Onward to Page 3

We managed to get our web site “Created” but not deployed. This means we moved to the end of page 2 in our training guide. We talked about the training guide here.

Here’s the web site we’ve “Created.” What they call “Deploying” the web site is actually putting files out there that support your audience’s use case. They make the appropriate analogy to IIS where you right click and select “New” to create the web site and then add and edit the files in the site’s virtual root folder to support the target application.

The problem is that there doesn’t seem to be a simple file structure you can use to just put files out there. We have to use an FTP utility or, inside Visual Studio, we can just deploy our project out there.

We’ll get to that in a bit but first, the authors take us in a slightly different direction. Next, they want us to do the same thing in PowerShell. No prob, we’re PowerShell experts, which is good because the authors presume you’re a PowerShell expert and provide virtually no context for making PowerShell work in Azure other than to point us to a link at MSDN here. And, while that is a pretty good references for the Azure PoSh commandlets, the real Azure PoSh setup is covered here.

The steps are:

  • Download the Installer – Mine was called WindowsAzurePowerShell.3f.3f.3fnew.exe.
  • Run the Installer – Mine ran the Windows Web Platform Installer 5.0 and allowed me to install Microsoft Azure PowerShell 0.9.
  • Accept the license terms.
  • Watch the progress bars.
  • Click Finish.
  • Add all the options and click Install.
  • Get a gun and shoot yourself

The install wizard will try to install the Visual Studio tools to make your life easier and they are encumbered by a number of prerequisites so you get this:


So this will all be different based on your Visual Studio install but I went into Control Panel | Programs and Features when I right clicked on Visual Studio and selected Change, then Modify. I added the data tools and let it run. And then my anti-virus started to object so I clicked through a bunch of warnings and the install timed out so I started it again and it said it was already installed so I rebooted and tried a third time and got a similar error about some other VS feature and on and on.

I can only say that I read through and executed the tasks lists on the Azure.Microsoft site here. And they get into the weeds pretty deep when it comes to version 0.9.x and version 1.3.0 and the Resource Manager modules and the Service Manager modules and on and on. Plus there’s this PowerShell Gallery which they don’t tell you is here and, apparently, it’s another install unless you’re on Win10.

The main objective here is to be able to run PowerShell and, in PowerShell run:

 get-module -ListAvailable

and get back something that includes these:

C:\Program Files (x86)\Microsoft SDKs\Azure\PowerShell\ResourceManager\AzureResourceManager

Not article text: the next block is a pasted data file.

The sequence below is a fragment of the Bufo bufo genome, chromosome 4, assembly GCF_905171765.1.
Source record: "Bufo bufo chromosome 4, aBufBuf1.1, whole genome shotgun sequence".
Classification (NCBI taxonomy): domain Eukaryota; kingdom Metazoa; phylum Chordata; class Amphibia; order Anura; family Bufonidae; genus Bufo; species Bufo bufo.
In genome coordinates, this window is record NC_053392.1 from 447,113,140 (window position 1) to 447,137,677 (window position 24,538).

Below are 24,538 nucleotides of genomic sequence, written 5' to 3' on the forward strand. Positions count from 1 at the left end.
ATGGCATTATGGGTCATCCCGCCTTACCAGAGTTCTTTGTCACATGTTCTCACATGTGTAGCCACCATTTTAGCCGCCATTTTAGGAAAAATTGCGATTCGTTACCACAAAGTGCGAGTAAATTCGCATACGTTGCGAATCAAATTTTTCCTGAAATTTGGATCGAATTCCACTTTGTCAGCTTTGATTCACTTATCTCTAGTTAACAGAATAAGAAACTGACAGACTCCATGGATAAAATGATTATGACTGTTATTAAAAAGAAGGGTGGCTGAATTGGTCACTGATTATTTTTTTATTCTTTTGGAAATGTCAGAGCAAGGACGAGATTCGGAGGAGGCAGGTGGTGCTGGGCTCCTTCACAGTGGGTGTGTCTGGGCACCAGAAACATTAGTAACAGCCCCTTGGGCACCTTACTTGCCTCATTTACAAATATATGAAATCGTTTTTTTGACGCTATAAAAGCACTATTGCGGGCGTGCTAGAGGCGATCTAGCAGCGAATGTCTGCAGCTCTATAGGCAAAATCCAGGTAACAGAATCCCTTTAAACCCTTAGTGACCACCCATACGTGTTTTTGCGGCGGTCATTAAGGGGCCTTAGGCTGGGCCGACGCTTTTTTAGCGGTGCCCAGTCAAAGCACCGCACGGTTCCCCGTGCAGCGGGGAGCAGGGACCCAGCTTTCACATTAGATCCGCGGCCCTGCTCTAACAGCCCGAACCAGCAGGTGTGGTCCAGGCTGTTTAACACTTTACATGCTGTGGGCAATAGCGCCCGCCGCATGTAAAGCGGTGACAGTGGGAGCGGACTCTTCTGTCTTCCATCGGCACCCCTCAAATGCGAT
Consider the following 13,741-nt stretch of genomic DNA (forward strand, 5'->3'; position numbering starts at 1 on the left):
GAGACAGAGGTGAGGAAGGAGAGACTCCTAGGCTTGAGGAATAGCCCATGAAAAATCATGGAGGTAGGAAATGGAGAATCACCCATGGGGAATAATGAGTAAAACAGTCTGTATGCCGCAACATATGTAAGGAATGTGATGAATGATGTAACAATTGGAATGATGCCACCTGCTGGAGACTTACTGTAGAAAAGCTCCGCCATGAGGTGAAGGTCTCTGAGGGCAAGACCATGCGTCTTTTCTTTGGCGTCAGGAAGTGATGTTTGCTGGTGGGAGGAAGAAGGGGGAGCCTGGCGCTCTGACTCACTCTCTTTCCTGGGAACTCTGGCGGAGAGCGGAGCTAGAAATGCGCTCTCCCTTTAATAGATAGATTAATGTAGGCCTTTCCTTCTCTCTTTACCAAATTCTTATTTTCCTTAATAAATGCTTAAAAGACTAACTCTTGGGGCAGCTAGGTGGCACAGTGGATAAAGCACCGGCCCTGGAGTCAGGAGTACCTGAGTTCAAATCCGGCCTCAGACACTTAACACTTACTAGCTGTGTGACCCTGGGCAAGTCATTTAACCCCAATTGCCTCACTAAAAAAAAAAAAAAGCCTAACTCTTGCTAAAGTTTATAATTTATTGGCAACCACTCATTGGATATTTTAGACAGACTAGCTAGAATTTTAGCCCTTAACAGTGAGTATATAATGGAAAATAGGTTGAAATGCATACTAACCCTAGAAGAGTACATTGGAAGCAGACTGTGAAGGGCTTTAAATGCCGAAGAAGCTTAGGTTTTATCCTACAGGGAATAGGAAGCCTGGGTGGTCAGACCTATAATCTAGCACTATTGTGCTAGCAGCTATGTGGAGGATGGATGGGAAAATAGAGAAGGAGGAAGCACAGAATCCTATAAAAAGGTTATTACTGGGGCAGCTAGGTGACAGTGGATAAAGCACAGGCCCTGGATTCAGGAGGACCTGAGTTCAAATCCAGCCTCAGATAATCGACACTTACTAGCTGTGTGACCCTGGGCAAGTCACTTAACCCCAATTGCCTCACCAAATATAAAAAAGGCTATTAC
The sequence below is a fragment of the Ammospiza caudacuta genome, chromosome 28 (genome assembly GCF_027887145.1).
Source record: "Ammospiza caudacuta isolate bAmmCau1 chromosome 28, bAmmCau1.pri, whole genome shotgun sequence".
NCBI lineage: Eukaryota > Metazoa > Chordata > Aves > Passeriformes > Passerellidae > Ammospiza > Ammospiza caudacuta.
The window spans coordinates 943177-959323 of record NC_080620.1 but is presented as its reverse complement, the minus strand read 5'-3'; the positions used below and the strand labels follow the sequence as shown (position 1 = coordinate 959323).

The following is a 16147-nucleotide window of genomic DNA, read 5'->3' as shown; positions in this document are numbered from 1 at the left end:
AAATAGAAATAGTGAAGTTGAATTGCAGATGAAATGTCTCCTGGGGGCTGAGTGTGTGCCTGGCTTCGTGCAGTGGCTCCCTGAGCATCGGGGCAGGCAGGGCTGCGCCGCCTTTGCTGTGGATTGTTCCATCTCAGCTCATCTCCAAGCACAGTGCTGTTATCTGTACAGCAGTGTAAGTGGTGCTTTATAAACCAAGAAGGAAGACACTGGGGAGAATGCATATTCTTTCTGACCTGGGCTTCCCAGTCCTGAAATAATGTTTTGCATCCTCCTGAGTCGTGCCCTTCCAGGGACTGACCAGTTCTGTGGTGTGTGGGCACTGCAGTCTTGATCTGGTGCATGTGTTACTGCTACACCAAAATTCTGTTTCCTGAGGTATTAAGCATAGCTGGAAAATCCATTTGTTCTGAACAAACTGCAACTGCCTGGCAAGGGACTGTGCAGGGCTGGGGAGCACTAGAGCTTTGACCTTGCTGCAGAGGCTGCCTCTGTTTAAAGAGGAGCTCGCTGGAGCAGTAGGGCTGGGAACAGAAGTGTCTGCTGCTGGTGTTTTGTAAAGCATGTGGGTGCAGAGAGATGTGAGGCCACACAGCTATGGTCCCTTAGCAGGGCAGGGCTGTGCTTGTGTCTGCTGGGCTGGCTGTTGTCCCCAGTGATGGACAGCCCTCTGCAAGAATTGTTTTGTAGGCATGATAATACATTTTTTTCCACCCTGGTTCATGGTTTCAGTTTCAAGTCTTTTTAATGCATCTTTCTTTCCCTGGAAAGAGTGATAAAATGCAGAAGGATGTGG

C:\Program Files (x86)\Microsoft SDKs\Azure\PowerShell\ServiceManagement

C:\Program Files (x86)\Microsoft SDKs\Azure\PowerShell\Storage

And, of course, the folders where these module reside may differ.

That’s all there is to it. And we can move on to page 3.

The Azure Web Site Platform

To demonstrate Platform as a Service delivery model, we’ll build a new web application and then go about putting files in it to deliver it to our audience.

Like with the WordPress app we built, we do a New | Web + Mobile | Web App:160531_01

We’re going to give it a name and put it in a new resource group and click Create:


Now we can look at the new resource group and see our new web application:


When we click on it, we can get the URL:


And we can browse to the URL and see the web site:


Not much of a web site but at lease it’s there. Now we just have to figure out how to get our web site content out there. Note also we haven’t actually been charged for anything.

So while Azure will let you have the MyUniqueSiteName.azurewebsites.net URL and you can browse to it, if you want have a real web site out there, you’ll have buy something and those somethings are detailed pretty clearly here.

Lucky for us, we don’t currently have any requirements that would trigger actual charges so we can simply push forward with the Free option. But we should note that certain things trigger certain charges. As we can see, some of the things that would cost us money are:

  • DNS entries that would let us hide the azurewebsites.net URL.
  • SSL and certificates so we can secure our UX.
  • Storage in excess of very little.
  • CPU overhead in excess of very little.
  • Service levels stronger that “take your chances.”

Also, it’s interesting to note that we could spend upwards of $1700 per month on our web site. But we’re not.




Azure is a Tripod

Now that we know how to figure out how much this is going to cost, we encounter the three “Delivery Models” Azure supports. Think of a delivery model as the way you’re going to move from “Problem” to “Solution.”

Azure supports three delivery models:

  1. Software as a Service or SaaS.
  2. Platform as a Service or PaaS.
  3. Infrastructure as a Service or IaaS.

We have working models of numbers 1 and 3 and we going to get to number 2 today.

As we’ve discussed, currently, at StratusFactory.com, we have:

  • The StratusFactory.Com blog, this blog, for which we use WordPress.